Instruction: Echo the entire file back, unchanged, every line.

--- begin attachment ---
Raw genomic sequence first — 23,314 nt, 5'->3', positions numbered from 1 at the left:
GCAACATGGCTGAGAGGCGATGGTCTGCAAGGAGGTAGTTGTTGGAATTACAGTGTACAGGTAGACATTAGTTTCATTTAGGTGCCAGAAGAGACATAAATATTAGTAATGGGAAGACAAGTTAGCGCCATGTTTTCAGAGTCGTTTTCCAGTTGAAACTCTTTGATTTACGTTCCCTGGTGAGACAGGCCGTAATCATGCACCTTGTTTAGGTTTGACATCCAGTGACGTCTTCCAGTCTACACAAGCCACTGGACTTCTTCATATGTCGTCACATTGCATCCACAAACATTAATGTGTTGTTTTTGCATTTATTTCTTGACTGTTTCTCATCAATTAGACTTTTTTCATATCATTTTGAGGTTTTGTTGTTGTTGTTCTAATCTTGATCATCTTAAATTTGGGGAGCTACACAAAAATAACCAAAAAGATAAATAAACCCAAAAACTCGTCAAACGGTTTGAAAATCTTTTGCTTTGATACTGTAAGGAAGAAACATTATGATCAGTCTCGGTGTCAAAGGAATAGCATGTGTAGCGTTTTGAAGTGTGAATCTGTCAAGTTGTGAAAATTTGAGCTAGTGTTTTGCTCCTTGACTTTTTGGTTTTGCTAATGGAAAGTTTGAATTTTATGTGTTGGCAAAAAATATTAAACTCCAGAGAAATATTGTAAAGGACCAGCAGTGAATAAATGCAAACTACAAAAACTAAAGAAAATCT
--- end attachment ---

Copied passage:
Raw genomic sequence first — 23,314 nt, 5'->3', positions numbered from 1 at the left:
GCAACATGGCTGAGAGGCGATGGTCTGCAAGGAGGTAGTTGTTGGAATTACAGTGTACAGGTAGACATTAGTTTCATTTAGGTGCCAGAAGAGACATAAATATTAGTAATGGGAAGACAAGTTAGCGCCATGTTTTCAGAGTCGTTTTCCAGTTGAAACTCTTTGATTTACGTTCCCTGGTGAGACAGGCCGTAATCATGCACCTTGTTTAGGTTTGACATCCAGTGACGTCTTCCAGTCTACACAAGCCACTGGACTTCTTCATATGTCGTCACATTGCATCCACAAACATTAATGTGTTGTTTTTGCATTTATTTCTTGACTGTTTCTCATCAATTAGACTTTTTTCATATCATTTTGAGGTTTTGTTGTTGTTGTTCTAATCTTGATCATCTTAAATTTGGGGAGCTACACAAAAATAACCAAAAAGATAAATAAACCCAAAAACTCGTCAAACGGTTTGAAAATCTTTTGCTTTGATACTGTAAGGAAGAAACATTATGATCAGTCTCGGTGTCAAAGGAATAGCATGTGTAGCGTTTTGAAGTGTGAATCTGTCAAGTTGTGAAAATTTGAGCTAGTGTTTTGCTCCTTGACTTTTTGGTTTTGCTAATGGAAAGTTTGAATTTTATGTGTTGGCAAAAAATATTAAACTCCAGAGAAATATTGTAAAGGACCAGCAGTGAATAAATGCAAACTACAAAAACTAAAGAAAATCT